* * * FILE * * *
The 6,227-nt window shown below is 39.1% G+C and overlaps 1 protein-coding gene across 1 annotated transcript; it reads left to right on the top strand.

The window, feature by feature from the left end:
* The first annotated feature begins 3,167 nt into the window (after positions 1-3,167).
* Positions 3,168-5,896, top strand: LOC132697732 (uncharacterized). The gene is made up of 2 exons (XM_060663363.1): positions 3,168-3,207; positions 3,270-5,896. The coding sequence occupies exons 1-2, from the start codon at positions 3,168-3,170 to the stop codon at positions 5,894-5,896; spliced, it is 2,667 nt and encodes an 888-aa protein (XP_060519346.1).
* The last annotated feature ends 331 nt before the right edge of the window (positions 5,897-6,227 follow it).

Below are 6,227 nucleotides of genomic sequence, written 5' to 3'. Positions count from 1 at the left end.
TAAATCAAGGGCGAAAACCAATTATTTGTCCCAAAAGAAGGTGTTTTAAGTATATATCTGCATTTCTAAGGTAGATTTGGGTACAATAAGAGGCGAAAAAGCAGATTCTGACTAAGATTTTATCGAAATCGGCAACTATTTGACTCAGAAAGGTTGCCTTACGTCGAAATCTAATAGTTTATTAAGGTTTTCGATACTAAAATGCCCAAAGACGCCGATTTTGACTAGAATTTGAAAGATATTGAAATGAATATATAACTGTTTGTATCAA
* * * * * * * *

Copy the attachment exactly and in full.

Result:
The 6,227-nt window shown below is 39.1% G+C and overlaps 1 protein-coding gene across 1 annotated transcript; it reads left to right on the top strand.

The window, feature by feature from the left end:
* The first annotated feature begins 3,167 nt into the window (after positions 1-3,167).
* Positions 3,168-5,896, top strand: LOC132697732 (uncharacterized). The gene is made up of 2 exons (XM_060663363.1): positions 3,168-3,207; positions 3,270-5,896. The coding sequence occupies exons 1-2, from the start codon at positions 3,168-3,170 to the stop codon at positions 5,894-5,896; spliced, it is 2,667 nt and encodes an 888-aa protein (XP_060519346.1).
* The last annotated feature ends 331 nt before the right edge of the window (positions 5,897-6,227 follow it).

Below are 6,227 nucleotides of genomic sequence, written 5' to 3'. Positions count from 1 at the left end.
TAAATCAAGGGCGAAAACCAATTATTTGTCCCAAAAGAAGGTGTTTTAAGTATATATCTGCATTTCTAAGGTAGATTTGGGTACAATAAGAGGCGAAAAAGCAGATTCTGACTAAGATTTTATCGAAATCGGCAACTATTTGACTCAGAAAGGTTGCCTTACGTCGAAATCTAATAGTTTATTAAGGTTTTCGATACTAAAATGCCCAAAGACGCCGATTTTGACTAGAATTTGAAAGATATTGAAATGAATATATAACTGTTTGTATCAA